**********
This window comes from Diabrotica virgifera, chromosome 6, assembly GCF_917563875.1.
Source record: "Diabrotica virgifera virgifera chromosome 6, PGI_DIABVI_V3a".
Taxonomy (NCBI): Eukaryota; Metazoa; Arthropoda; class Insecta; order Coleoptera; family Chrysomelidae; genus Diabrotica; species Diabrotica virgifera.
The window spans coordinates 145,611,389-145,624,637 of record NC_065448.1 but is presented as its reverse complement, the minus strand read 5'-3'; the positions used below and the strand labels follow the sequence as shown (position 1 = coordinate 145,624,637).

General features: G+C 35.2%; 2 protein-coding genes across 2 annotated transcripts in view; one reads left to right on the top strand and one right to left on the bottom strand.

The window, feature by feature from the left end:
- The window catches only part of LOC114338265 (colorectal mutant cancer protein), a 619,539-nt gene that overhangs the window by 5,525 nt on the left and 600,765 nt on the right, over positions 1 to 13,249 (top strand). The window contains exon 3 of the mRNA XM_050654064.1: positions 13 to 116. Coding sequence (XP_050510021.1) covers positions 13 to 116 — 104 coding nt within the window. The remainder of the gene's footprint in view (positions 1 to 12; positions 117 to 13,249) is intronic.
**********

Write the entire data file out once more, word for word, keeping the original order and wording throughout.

This window comes from Diabrotica virgifera, chromosome 6, assembly GCF_917563875.1.
Source record: "Diabrotica virgifera virgifera chromosome 6, PGI_DIABVI_V3a".
Taxonomy (NCBI): Eukaryota; Metazoa; Arthropoda; class Insecta; order Coleoptera; family Chrysomelidae; genus Diabrotica; species Diabrotica virgifera.
The window spans coordinates 145,611,389-145,624,637 of record NC_065448.1 but is presented as its reverse complement, the minus strand read 5'-3'; the positions used below and the strand labels follow the sequence as shown (position 1 = coordinate 145,624,637).

General features: G+C 35.2%; 2 protein-coding genes across 2 annotated transcripts in view; one reads left to right on the top strand and one right to left on the bottom strand.

The window, feature by feature from the left end:
- The window catches only part of LOC114338265 (colorectal mutant cancer protein), a 619,539-nt gene that overhangs the window by 5,525 nt on the left and 600,765 nt on the right, over positions 1 to 13,249 (top strand). The window contains exon 3 of the mRNA XM_050654064.1: positions 13 to 116. Coding sequence (XP_050510021.1) covers positions 13 to 116 — 104 coding nt within the window. The remainder of the gene's footprint in view (positions 1 to 12; positions 117 to 13,249) is intronic.